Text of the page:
The case begins exactly in 2015.
The German parliament, the Bundestag, is hit hard by a cyberattack. Following the investigation carried out by the German authorities, the hacker named Dimitri Sergeievich badin was charged with this crime, in a statement made by the authorities a few weeks ago. However Germany did not stop there. It openly accuses Russia of orchestrating the hacking. Especially since the hacker's indictment occurred last May, four years after the events.
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For its part, the Russian state, through several of its political leaders, tried to defend itself, stating that Germany did not provide enough evidence to confirm its participation as soon as possible its involvement in this case. Russia goes a long way in indicating that Germany is trying to use this story to impose economic sanctions on it, instead of simply judging the alleged perpetrator of the fractions.
According to the prosecutors in charge of the case, the alleged perpetrator of the cyberattack is, according to the results of the investigations, part of a group of Hackers classified as APT (Advanced Persistent Threats). The team of which he would be a member would be APT 28 known on the other hand under different names including Sofacy, Fancy Bear, Grizzly Steppe and Strontium. This group is said to be directly responsible for the computer attack suffered by the German parliament during the first half of 2015. The consequence of this act of cyber malice, was the theft of government documents, the execution of malware on the terminals representatives. Identified among these companions, Dimitri Sergeievich badin is listed as the member of Unit 26165, a team of experienced hackers in the pay of the General Directorate of Intelligence of the Russian State called GRU, which is none other than the military intelligence structure of the Russian army.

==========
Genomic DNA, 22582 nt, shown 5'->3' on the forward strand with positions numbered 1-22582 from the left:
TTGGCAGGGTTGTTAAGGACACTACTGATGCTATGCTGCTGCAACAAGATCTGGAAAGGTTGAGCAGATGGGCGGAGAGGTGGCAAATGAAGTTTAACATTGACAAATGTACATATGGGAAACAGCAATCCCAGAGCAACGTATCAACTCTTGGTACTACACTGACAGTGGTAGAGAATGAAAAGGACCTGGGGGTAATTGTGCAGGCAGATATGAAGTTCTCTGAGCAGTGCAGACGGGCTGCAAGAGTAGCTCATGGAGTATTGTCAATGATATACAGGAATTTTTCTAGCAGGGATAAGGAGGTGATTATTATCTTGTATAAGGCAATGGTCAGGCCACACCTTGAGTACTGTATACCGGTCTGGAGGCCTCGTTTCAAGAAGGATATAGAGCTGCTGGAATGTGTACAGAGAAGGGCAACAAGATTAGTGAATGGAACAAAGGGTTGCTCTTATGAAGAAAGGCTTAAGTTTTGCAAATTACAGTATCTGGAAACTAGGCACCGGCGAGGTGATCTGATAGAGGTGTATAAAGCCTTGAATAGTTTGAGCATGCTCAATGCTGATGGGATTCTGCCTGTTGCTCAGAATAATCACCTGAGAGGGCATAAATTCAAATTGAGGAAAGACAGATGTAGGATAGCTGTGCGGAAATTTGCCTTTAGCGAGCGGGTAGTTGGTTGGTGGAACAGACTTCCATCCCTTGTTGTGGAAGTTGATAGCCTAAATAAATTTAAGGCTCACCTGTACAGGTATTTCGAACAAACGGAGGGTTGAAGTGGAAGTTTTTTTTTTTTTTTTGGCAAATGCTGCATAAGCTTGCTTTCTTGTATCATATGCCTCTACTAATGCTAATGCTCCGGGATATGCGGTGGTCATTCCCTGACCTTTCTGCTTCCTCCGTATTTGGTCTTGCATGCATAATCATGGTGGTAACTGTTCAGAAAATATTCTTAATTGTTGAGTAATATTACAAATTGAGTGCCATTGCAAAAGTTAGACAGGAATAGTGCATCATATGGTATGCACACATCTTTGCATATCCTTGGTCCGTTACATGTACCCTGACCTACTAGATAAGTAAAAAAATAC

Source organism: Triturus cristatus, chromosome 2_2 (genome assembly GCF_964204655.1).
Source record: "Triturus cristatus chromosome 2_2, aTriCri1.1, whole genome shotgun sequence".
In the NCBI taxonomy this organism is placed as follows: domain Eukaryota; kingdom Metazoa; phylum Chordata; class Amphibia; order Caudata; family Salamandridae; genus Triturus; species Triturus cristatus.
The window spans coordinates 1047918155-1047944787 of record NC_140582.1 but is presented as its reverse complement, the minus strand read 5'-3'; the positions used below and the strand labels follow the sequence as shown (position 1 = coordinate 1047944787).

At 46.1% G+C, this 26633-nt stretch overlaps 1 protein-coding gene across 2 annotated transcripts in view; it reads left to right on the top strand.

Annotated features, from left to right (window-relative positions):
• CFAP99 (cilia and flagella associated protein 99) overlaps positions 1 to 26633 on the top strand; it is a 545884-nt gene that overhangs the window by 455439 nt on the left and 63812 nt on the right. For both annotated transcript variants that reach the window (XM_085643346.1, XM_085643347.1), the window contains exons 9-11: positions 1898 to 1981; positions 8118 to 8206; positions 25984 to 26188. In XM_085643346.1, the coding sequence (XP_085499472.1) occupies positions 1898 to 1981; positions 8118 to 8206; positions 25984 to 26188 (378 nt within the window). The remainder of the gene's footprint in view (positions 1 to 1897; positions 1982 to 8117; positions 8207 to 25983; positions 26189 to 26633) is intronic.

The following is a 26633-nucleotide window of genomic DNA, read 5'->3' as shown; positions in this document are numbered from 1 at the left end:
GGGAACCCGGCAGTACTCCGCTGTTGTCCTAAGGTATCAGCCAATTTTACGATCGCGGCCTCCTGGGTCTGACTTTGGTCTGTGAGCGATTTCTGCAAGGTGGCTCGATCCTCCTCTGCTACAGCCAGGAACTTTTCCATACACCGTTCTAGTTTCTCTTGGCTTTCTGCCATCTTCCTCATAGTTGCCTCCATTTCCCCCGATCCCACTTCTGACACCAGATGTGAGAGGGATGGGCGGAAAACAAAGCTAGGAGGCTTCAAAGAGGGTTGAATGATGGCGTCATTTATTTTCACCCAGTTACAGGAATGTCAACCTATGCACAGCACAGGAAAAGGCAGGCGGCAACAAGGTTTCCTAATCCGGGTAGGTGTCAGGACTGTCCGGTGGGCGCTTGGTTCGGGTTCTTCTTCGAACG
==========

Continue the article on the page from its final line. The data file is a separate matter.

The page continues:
On the day of the issuance of the arrest warrant for Russian hackers, the Russian ambassador was summoned by the German authorities to be solemnly informed of the charges against their fellow citizens. In an interview with the Russian news agency RIA, Prime Deputy Foreign Minister Vladimir Titov said that the German judicial authorities had so far provided no concrete evidence justifying the indictment of Russian citizen Badin, which is at least necessary to demand extradition from Russia. In the same context, the Foreign Minister made a similar statement last month, assuring that Russia had so far been not aware of any evidence justifying the legal action. According to Stefan Soesanto, a cyber defence researcher at the Centre for Security Studies of the Swiss Federal Institute of Technology in Zurich, in an interview with the specialized online media ZDNet: "Lavrov is correct when he says that the German Foreign Ministry did not share the arrest warrant against Badin with the Russian ambassador." He later added: "There was also no formal request for extradition from the Germans for Badin." This cybersecurity expert makes no secret of his past when he implies that these accusations hide behind intelligent maneuvers supposedly fueled a geopolitical conflict. "Overall, the positions are quite clear, (…) Moscow will never extradite Badin – because it would violate Russia's constitution (Article 61), and Berlin is keen to push EU sanctions rather than have Badin appear before a German court to discuss the seriousness of computer security in the Bundestag. ».
Moreover, no one formally knows whether the German authorities have any real evidence against a Russian hacker. And even if Badin had already been indicted in the United States for somewhat similar acts of cyber malice, there is no guarantee that Germany will succeed in this regard. Moreover, under international treaties, the hacker cannot be prosecuted if he acts on behalf of his state as an intelligence agent. If the legal action in the United States has not been successful, the American authorities have used this pretext to impose economic sanctions on Russia, which seems to be the intention of the Germans in the coming days.
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